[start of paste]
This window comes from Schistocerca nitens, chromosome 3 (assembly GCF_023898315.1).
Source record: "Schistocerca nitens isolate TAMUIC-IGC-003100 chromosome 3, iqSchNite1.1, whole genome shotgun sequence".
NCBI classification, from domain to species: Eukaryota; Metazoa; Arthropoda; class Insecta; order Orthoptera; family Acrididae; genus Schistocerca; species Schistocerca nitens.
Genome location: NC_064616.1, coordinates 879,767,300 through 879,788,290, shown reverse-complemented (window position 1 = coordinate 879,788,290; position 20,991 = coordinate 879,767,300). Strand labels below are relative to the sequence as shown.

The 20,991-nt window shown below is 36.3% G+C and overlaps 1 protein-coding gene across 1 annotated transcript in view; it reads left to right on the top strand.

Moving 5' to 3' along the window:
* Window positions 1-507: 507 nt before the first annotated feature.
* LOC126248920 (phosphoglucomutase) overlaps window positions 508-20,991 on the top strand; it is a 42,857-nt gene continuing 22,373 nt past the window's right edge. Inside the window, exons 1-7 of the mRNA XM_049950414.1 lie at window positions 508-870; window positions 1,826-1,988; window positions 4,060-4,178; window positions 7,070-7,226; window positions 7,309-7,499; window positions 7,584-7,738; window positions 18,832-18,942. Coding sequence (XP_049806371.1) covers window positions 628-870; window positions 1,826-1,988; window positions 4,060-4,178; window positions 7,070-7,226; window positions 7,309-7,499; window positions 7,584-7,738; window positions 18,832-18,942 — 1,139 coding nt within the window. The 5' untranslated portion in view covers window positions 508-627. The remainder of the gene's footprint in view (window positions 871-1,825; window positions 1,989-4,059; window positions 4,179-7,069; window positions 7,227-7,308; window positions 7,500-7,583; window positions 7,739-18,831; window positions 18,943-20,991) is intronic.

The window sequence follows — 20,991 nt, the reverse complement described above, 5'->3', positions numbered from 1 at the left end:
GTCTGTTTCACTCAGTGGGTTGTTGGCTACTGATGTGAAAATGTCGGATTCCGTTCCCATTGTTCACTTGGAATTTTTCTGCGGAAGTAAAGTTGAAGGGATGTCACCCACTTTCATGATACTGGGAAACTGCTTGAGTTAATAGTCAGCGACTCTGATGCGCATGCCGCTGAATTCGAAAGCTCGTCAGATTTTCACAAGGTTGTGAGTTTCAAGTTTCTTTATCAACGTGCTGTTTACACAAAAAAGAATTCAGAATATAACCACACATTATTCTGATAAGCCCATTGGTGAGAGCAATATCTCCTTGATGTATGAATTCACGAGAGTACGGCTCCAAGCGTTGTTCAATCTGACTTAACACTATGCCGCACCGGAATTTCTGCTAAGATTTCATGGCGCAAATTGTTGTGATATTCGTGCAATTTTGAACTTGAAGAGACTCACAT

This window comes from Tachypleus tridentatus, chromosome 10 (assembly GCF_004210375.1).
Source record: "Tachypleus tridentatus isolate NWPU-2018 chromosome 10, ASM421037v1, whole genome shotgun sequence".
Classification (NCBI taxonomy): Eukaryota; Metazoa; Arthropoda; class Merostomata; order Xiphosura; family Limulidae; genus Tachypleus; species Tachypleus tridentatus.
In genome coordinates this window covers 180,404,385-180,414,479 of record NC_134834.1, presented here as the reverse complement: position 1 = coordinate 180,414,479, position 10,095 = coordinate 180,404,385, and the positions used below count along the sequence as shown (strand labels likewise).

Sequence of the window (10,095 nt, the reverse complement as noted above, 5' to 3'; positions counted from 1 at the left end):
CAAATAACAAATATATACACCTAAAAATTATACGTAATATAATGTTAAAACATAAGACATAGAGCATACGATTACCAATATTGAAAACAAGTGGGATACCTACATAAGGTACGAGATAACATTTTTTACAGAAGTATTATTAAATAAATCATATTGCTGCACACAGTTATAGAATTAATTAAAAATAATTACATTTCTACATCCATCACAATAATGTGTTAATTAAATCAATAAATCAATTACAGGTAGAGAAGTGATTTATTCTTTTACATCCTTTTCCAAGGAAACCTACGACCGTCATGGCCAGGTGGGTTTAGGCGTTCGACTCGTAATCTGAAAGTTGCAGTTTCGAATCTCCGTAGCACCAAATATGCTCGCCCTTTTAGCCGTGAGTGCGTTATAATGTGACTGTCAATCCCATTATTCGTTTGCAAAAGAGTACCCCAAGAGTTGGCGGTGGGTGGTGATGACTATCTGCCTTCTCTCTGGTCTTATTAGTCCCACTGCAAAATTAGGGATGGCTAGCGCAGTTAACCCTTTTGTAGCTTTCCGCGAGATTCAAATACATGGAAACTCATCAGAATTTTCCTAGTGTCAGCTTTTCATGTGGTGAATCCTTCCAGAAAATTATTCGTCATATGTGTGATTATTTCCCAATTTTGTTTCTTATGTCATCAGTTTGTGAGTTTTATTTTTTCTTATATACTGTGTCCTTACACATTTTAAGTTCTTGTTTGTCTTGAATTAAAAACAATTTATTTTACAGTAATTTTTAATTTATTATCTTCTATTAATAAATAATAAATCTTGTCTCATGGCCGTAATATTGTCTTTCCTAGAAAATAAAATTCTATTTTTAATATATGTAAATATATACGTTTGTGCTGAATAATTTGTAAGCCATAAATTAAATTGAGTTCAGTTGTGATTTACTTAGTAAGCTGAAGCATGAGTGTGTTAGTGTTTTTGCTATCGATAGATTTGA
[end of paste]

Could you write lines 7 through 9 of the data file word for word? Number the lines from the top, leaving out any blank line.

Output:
* Window positions 1-507: 507 nt before the first annotated feature.
* LOC126248920 (phosphoglucomutase) overlaps window positions 508-20,991 on the top strand; it is a 42,857-nt gene continuing 22,373 nt past the window's right edge. Inside the window, exons 1-7 of the mRNA XM_049950414.1 lie at window positions 508-870; window positions 1,826-1,988; window positions 4,060-4,178; window positions 7,070-7,226; window positions 7,309-7,499; window positions 7,584-7,738; window positions 18,832-18,942. Coding sequence (XP_049806371.1) covers window positions 628-870; window positions 1,826-1,988; window positions 4,060-4,178; window positions 7,070-7,226; window positions 7,309-7,499; window positions 7,584-7,738; window positions 18,832-18,942 — 1,139 coding nt within the window. The 5' untranslated portion in view covers window positions 508-627. The remainder of the gene's footprint in view (window positions 871-1,825; window positions 1,989-4,059; window positions 4,179-7,069; window positions 7,227-7,308; window positions 7,500-7,583; window positions 7,739-18,831; window positions 18,943-20,991) is intronic.

The window sequence follows — 20,991 nt, the reverse complement described above, 5'->3', positions numbered from 1 at the left end: